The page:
(FILES) Picture taken on January 30, 2014 shows Polish Prime Minister Donald Tusk looking on during a press conference at the EU Headquarters in Brussels. AFP PHOTO / GEORGES GOBET
Your feedback is important to us!
We invite all our readers to share with us their views and comments about this article.
Disclaimer: Comments submitted by third parties on this site are the sole responsibility of the individual(s) whose content is submitted. The Daily Star accepts no responsibility for the content of comment(s), including, without limitation, any error, omission or inaccuracy therein. Please note that your email address will NOT appear on the site.
Alert: If you are facing problems with posting comments, please note that you must verify your email with Disqus prior to posting a comment. follow this link to make sure your account meets the requirements. (http://bit.ly/vDisqus)
Europe is discussing a range of options for short- and longer-term financial assistance to Ukraine, but any comprehensive package is only likely to take shape after elections in May and in coordination with the International Monetary Fund.Smaller bilateral loans, possibly coordinated via the EU, could be used to provide short-term assistance, officials said.Three months ago, the EU was hoping to sign Ukraine up to a far-reaching free trade and association agreement that would have brought the country of 46 million more closely into the EU's political and economic sphere of influence.The EU now finds itself in a delicate balancing act. It had thought that it had lost Ukraine to Russia and was beginning to consider its longer-term options for engaging with the country, which borders four EU member states.EU and U.S. officials have said they intend to coordinate any long-term aid for Ukraine via the IMF, which has been in discussion with Kiev on assistance for years.At the same time, the EU needs to keep Russia on side.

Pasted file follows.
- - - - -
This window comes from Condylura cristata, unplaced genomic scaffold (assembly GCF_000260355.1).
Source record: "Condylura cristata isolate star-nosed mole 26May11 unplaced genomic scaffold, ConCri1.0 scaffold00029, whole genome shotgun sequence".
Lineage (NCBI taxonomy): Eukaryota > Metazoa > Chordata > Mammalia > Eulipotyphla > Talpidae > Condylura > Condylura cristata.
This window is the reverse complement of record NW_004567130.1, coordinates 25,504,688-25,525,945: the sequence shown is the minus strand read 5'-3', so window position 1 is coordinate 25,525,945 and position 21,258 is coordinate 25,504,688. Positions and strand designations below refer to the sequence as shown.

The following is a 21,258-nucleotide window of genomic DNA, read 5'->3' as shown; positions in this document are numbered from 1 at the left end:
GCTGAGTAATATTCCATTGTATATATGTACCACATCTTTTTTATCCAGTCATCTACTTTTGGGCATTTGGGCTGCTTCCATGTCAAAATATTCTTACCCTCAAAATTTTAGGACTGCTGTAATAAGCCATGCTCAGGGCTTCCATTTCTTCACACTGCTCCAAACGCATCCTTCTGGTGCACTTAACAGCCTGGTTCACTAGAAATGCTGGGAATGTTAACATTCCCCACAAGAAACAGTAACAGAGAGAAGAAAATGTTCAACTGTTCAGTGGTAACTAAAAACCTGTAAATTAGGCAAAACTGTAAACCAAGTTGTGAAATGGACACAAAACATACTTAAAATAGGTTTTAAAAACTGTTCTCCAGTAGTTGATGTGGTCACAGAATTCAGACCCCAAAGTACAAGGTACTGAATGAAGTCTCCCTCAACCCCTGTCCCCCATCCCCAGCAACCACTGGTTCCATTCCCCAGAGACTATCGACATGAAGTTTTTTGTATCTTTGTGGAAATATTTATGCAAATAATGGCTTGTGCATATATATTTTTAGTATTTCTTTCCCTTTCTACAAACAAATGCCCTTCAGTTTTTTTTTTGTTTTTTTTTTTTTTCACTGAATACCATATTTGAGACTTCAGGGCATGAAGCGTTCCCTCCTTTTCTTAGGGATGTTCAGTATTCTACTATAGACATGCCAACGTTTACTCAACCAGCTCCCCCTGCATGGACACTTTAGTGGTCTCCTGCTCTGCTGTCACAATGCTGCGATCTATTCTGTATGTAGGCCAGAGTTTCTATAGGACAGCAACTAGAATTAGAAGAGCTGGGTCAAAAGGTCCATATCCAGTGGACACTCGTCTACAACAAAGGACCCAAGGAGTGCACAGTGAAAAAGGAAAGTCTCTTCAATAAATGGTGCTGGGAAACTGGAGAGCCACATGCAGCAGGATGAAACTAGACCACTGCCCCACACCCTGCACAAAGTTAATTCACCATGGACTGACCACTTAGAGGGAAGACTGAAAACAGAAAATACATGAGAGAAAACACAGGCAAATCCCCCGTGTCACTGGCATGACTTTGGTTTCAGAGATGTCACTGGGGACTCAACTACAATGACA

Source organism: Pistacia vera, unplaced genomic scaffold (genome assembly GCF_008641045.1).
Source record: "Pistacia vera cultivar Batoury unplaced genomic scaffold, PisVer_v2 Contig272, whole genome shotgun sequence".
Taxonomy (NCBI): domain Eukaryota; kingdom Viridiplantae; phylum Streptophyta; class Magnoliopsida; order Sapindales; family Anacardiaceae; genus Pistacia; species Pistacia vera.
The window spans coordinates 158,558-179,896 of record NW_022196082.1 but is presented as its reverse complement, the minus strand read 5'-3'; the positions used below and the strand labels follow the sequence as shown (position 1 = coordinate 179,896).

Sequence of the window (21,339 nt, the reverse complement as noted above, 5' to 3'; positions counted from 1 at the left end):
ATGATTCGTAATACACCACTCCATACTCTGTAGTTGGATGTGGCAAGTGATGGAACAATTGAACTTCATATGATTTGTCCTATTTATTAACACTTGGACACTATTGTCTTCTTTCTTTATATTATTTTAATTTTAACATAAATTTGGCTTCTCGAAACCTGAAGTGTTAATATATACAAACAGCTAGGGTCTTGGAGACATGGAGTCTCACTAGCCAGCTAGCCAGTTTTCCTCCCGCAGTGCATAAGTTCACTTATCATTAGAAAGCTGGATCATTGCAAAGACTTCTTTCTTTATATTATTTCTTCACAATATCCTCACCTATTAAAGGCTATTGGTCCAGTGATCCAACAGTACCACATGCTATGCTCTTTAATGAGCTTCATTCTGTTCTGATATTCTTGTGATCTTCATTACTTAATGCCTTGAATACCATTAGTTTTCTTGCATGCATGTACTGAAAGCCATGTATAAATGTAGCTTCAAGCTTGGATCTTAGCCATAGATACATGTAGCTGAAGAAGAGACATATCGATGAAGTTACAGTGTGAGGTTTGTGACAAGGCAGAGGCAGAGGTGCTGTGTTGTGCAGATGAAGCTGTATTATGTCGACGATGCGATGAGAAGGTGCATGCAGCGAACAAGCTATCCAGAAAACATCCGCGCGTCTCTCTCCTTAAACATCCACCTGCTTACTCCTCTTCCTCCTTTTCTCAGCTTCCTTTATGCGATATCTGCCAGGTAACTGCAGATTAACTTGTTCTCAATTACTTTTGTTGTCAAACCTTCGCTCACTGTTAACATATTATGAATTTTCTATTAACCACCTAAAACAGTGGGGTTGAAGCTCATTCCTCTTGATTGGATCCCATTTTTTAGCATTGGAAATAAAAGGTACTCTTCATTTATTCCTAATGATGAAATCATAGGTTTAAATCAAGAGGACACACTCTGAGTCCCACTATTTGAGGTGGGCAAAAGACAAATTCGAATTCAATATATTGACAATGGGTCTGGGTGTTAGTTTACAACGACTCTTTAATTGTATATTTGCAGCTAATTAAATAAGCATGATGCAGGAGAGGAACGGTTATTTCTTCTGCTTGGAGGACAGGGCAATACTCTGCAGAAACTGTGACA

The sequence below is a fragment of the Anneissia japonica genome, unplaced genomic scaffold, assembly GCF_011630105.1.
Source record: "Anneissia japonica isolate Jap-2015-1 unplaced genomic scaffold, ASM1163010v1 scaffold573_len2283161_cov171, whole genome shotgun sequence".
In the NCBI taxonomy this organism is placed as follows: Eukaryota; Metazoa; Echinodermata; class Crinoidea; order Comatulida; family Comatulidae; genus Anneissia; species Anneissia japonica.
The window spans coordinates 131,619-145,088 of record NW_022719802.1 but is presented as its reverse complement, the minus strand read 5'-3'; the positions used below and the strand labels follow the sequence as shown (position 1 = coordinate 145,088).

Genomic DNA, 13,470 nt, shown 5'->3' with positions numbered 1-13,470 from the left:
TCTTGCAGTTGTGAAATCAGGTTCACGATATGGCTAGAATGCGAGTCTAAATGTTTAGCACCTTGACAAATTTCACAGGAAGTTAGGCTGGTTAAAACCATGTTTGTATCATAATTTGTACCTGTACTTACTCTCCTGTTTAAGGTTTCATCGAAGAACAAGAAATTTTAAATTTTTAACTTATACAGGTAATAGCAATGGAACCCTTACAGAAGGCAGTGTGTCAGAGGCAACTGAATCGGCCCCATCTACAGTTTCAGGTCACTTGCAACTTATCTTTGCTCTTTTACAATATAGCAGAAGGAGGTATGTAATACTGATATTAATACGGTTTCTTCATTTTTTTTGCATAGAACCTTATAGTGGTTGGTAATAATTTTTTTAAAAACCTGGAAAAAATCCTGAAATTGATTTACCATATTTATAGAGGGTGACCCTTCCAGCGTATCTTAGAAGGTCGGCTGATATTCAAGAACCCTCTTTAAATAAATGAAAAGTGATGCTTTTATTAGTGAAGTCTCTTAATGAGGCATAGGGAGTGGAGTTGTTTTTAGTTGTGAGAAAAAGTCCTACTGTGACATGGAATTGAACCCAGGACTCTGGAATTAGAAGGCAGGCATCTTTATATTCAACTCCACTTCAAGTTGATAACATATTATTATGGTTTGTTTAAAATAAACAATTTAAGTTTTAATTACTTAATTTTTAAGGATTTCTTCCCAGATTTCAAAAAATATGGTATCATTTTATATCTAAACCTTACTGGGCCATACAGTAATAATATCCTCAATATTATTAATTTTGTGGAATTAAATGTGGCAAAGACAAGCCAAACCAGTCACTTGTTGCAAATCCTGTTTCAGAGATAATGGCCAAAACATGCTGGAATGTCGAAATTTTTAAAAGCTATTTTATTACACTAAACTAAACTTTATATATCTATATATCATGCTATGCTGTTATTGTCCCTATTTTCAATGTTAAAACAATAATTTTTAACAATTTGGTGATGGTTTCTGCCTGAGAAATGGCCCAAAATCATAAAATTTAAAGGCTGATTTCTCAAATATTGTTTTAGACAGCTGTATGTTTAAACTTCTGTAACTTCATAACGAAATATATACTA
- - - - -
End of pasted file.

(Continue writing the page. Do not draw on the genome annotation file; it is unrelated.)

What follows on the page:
FOLLOW THIS ARTICLE